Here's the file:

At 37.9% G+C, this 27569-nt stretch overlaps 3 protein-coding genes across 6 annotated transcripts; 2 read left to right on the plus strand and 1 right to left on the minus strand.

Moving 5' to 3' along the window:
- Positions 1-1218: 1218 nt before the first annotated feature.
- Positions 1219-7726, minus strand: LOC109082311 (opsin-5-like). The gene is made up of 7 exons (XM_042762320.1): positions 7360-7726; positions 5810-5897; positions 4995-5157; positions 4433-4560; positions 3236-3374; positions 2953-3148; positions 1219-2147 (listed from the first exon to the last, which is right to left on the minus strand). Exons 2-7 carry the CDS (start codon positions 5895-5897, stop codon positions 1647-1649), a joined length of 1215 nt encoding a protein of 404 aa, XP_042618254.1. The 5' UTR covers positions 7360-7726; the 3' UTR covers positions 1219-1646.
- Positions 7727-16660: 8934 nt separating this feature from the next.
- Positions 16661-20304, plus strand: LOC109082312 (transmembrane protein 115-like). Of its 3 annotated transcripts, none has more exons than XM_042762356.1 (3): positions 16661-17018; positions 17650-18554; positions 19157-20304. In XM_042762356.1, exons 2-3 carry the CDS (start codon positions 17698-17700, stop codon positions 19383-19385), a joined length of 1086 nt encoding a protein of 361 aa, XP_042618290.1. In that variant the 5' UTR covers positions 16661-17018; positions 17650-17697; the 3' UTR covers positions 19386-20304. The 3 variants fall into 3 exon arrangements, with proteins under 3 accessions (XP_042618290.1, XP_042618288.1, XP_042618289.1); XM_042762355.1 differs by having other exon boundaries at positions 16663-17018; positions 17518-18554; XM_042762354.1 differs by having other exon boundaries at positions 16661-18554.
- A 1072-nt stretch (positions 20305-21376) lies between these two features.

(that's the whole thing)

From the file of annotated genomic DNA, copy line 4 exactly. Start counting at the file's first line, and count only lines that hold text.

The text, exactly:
- Positions 1219-7726, minus strand: LOC109082311 (opsin-5-like). The gene is made up of 7 exons (XM_042762320.1): positions 7360-7726; positions 5810-5897; positions 4995-5157; positions 4433-4560; positions 3236-3374; positions 2953-3148; positions 1219-2147 (listed from the first exon to the last, which is right to left on the minus strand). Exons 2-7 carry the CDS (start codon positions 5895-5897, stop codon positions 1647-1649), a joined length of 1215 nt encoding a protein of 404 aa, XP_042618254.1. The 5' UTR covers positions 7360-7726; the 3' UTR covers positions 1219-1646.